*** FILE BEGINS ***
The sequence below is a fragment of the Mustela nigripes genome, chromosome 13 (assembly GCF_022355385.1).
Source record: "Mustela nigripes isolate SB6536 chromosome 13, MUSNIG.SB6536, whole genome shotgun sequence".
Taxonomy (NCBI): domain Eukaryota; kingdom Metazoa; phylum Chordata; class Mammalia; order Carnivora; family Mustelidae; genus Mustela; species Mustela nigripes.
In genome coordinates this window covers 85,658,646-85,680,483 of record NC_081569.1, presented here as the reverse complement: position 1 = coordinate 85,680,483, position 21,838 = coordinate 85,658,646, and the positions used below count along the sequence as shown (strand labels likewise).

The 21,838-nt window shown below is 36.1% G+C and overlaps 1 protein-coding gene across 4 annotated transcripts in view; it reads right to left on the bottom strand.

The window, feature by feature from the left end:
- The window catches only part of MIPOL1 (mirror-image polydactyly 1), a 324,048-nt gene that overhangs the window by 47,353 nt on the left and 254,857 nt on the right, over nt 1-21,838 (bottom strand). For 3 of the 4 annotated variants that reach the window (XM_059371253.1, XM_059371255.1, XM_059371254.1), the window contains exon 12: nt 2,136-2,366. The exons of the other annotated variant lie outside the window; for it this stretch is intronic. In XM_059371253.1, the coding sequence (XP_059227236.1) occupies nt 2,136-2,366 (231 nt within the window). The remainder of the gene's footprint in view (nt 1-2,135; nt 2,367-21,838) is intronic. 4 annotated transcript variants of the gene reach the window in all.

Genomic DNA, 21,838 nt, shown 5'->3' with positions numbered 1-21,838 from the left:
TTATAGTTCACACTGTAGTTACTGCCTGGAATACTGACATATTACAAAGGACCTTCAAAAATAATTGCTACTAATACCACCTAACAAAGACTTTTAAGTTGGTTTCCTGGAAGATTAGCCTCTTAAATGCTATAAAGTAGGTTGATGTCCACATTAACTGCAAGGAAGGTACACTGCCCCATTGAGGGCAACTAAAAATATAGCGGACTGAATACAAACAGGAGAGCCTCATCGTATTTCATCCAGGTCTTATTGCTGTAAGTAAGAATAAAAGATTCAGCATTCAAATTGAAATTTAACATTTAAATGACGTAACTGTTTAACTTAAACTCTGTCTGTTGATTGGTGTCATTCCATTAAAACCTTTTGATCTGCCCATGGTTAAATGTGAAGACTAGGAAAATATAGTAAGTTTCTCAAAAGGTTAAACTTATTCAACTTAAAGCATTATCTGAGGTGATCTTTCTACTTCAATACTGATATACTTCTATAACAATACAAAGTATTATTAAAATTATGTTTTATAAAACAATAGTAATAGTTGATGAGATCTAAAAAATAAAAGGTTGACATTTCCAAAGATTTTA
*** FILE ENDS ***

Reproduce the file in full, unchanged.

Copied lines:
The sequence below is a fragment of the Mustela nigripes genome, chromosome 13 (assembly GCF_022355385.1).
Source record: "Mustela nigripes isolate SB6536 chromosome 13, MUSNIG.SB6536, whole genome shotgun sequence".
Taxonomy (NCBI): domain Eukaryota; kingdom Metazoa; phylum Chordata; class Mammalia; order Carnivora; family Mustelidae; genus Mustela; species Mustela nigripes.
In genome coordinates this window covers 85,658,646-85,680,483 of record NC_081569.1, presented here as the reverse complement: position 1 = coordinate 85,680,483, position 21,838 = coordinate 85,658,646, and the positions used below count along the sequence as shown (strand labels likewise).

The 21,838-nt window shown below is 36.1% G+C and overlaps 1 protein-coding gene across 4 annotated transcripts in view; it reads right to left on the bottom strand.

The window, feature by feature from the left end:
- The window catches only part of MIPOL1 (mirror-image polydactyly 1), a 324,048-nt gene that overhangs the window by 47,353 nt on the left and 254,857 nt on the right, over nt 1-21,838 (bottom strand). For 3 of the 4 annotated variants that reach the window (XM_059371253.1, XM_059371255.1, XM_059371254.1), the window contains exon 12: nt 2,136-2,366. The exons of the other annotated variant lie outside the window; for it this stretch is intronic. In XM_059371253.1, the coding sequence (XP_059227236.1) occupies nt 2,136-2,366 (231 nt within the window). The remainder of the gene's footprint in view (nt 1-2,135; nt 2,367-21,838) is intronic. 4 annotated transcript variants of the gene reach the window in all.

Genomic DNA, 21,838 nt, shown 5'->3' with positions numbered 1-21,838 from the left:
TTATAGTTCACACTGTAGTTACTGCCTGGAATACTGACATATTACAAAGGACCTTCAAAAATAATTGCTACTAATACCACCTAACAAAGACTTTTAAGTTGGTTTCCTGGAAGATTAGCCTCTTAAATGCTATAAAGTAGGTTGATGTCCACATTAACTGCAAGGAAGGTACACTGCCCCATTGAGGGCAACTAAAAATATAGCGGACTGAATACAAACAGGAGAGCCTCATCGTATTTCATCCAGGTCTTATTGCTGTAAGTAAGAATAAAAGATTCAGCATTCAAATTGAAATTTAACATTTAAATGACGTAACTGTTTAACTTAAACTCTGTCTGTTGATTGGTGTCATTCCATTAAAACCTTTTGATCTGCCCATGGTTAAATGTGAAGACTAGGAAAATATAGTAAGTTTCTCAAAAGGTTAAACTTATTCAACTTAAAGCATTATCTGAGGTGATCTTTCTACTTCAATACTGATATACTTCTATAACAATACAAAGTATTATTAAAATTATGTTTTATAAAACAATAGTAATAGTTGATGAGATCTAAAAAATAAAAGGTTGACATTTCCAAAGATTTTA